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Consumers and Decomposers

Describes organisms that must consume other organisms, and organisms that break down dead organisms and animal wastes.

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Consumers and Decomposers

What is breaking down this leaf?

Notice how this leaf is slowly being broken down. This process can be carried out by fungi and bacteria on the ground. Breaking down old leaves is an important process since it releases the nutrients in the dead leaves back into the soil for living plants to use.

Consumers and Decomposers

Recall that producers make their own food through photosynthesis. But many organisms are not producers and cannot make their own food. So how do these organisms obtain their energy? They must get their energy from other organisms. They must eat other organisms, or obtain their energy from these organisms some other way. The organisms that obtain their energy from other organisms are called consumers. All animals are consumers, and they eat other organisms. Fungi and many protists and bacteria are also consumers. But, whereas animals eat other organisms, fungi, protists, and bacteria "consume" organisms through different methods.

The consumers can be placed into different groups, depending on what they consume.

  • Herbivores are animals that eat producers to get energy. For example, rabbits and deer are herbivores that eat plants. The caterpillar pictured below (Figure below) is an herbivore. Animals that eat phytoplankton in aquatic environments are also herbivores.
  • Carnivores feed on animals, either herbivores or other carnivores. Snakes that eat mice are carnivores. Hawks that eat snakes are also carnivores (Figure below).
  • Omnivores eat both producers and consumers. Most people are omnivores, since they eat fruits, vegetables, and grains from plants, and also meat and dairy products from animals. Dogs, bears, and raccoons are also omnivores.

Examples of consumers are caterpillars (herbivores) and hawks (carnivore).

Decomposers and Stability

Decomposers (Figure below) get nutrients and energy by breaking down dead organisms and animal wastes. Through this process, decomposers release nutrients, such as carbon and nitrogen, back into the environment. These nutrients are recycled back into the ecosystem so that the producers can use them. They are passed to other organisms when they are eaten or consumed.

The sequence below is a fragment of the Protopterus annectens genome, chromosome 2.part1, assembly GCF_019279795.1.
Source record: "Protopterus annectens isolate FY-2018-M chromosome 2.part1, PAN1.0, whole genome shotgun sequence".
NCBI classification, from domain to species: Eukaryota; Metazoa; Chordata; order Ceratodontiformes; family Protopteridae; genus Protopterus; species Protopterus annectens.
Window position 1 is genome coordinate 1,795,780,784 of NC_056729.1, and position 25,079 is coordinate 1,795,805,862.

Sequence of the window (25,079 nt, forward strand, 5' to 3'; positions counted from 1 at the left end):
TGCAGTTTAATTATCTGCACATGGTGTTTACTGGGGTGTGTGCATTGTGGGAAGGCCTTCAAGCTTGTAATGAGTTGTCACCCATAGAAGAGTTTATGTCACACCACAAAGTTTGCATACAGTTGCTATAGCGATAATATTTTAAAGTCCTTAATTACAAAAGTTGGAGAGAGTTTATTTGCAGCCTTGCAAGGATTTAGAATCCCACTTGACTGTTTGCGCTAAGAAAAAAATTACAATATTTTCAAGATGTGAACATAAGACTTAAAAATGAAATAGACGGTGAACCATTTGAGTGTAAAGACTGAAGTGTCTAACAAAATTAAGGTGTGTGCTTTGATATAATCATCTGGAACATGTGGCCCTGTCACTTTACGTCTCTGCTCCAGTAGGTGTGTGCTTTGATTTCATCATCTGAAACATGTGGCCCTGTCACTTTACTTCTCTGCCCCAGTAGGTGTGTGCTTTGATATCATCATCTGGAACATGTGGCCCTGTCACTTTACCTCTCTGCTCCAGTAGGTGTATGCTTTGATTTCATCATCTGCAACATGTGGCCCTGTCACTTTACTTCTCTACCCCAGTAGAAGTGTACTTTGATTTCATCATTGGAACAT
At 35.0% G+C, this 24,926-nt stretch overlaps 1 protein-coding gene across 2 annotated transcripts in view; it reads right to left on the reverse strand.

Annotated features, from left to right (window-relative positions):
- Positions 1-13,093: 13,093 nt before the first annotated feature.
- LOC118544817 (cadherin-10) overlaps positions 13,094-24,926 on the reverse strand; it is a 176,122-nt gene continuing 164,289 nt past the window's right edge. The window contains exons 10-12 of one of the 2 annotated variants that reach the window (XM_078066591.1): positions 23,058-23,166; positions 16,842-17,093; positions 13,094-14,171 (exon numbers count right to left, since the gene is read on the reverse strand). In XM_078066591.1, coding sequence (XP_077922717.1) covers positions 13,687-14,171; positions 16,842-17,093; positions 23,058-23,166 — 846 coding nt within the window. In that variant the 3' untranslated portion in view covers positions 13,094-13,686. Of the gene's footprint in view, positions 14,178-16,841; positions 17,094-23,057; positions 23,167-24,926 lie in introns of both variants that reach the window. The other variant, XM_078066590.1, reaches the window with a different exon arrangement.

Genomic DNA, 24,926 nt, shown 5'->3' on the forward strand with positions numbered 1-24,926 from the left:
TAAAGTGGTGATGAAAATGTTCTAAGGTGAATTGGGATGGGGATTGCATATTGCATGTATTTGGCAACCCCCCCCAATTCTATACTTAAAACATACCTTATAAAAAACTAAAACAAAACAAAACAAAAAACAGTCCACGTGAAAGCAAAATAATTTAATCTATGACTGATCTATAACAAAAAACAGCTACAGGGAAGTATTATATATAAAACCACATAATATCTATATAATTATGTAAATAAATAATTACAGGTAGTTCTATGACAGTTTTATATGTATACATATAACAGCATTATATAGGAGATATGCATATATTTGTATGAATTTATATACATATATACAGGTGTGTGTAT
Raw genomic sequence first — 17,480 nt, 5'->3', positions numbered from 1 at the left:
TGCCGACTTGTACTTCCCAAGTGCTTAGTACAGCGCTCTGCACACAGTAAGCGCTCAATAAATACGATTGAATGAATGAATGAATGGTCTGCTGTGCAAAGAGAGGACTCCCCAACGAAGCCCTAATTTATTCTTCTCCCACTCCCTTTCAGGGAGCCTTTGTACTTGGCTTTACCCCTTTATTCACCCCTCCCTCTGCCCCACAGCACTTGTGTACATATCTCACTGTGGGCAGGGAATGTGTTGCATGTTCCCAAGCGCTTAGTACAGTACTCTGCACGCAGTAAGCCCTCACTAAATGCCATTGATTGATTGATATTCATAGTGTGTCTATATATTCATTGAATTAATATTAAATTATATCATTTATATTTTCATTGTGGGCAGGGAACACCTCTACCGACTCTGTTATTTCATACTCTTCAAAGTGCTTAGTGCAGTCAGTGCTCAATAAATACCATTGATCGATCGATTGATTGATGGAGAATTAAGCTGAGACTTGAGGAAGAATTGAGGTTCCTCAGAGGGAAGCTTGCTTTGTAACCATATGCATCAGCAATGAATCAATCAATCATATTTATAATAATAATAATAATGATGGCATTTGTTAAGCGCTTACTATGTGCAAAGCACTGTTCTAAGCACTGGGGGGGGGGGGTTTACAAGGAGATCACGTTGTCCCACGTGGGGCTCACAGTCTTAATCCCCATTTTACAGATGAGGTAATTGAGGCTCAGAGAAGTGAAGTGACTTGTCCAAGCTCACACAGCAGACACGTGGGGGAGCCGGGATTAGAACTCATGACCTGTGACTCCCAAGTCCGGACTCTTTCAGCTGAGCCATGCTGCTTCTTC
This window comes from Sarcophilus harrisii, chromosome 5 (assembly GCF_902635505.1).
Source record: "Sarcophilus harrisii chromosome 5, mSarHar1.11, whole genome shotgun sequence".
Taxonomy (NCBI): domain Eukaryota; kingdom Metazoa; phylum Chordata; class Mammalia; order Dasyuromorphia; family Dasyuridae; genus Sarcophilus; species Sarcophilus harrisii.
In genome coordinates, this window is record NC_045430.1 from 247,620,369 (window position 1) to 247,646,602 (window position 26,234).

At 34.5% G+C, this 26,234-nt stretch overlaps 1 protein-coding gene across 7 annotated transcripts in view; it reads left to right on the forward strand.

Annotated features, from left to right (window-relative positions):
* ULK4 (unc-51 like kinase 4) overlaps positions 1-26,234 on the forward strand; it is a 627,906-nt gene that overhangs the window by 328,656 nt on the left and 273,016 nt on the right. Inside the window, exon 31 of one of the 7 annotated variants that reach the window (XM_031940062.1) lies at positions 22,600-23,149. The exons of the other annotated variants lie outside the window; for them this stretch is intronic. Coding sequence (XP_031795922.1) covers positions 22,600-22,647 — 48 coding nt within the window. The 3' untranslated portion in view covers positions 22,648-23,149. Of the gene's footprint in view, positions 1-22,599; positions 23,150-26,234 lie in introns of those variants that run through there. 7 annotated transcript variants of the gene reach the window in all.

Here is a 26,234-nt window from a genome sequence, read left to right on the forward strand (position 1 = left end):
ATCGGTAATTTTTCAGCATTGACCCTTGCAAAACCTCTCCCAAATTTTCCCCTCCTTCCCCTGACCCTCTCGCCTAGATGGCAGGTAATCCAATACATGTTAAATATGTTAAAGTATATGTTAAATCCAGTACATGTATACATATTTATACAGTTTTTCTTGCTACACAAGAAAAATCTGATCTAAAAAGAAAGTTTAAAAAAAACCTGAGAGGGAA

The stability of an ecosystem depends on the actions of the decomposers. Examples of decomposers include mushrooms on a decaying log. Bacteria in the soil are also decomposers. Imagine what would happen if there were no decomposers. Wastes and the remains of dead organisms would pile up and the nutrients within the waste and dead organisms would not be released back into the ecosystem. Producers would not have enough nutrients. The carbon and nitrogen necessary to build organic compounds, and then cells, allowing an organism to grow, would be insufficient. Other nutrients necessary for an organism to function properly would also not be sufficient. Essentially, many organisms could not exist.

Examples of decomposers are bacteria (a) and fungi (b).


  • carnivore: Organism that feeds on other animals.
  • consumer: Organism that must consume other organisms to obtain food for energy.
  • decomposer: Organism that obtains nutrients and energy by breaking down dead organisms and animal wastes.
  • herbivore: Animal that eats producers to obtain energy.
  • omnivore: Animal that eats both producers and consumers.
  • producer: Organism that produces food for itself and other organisms.


  • Consumers must obtain their nutrients and energy by eating other organisms.
  • Decomposers break down animal remains and wastes to get energy.
  • Decomposers are essential for the stability and survival of an ecosystem.


  1. What’s the term for a consumer that eats both leaves and fish?
  2. What are the different types of consumers?
  3. Why are decomposers important in the ecosystem?

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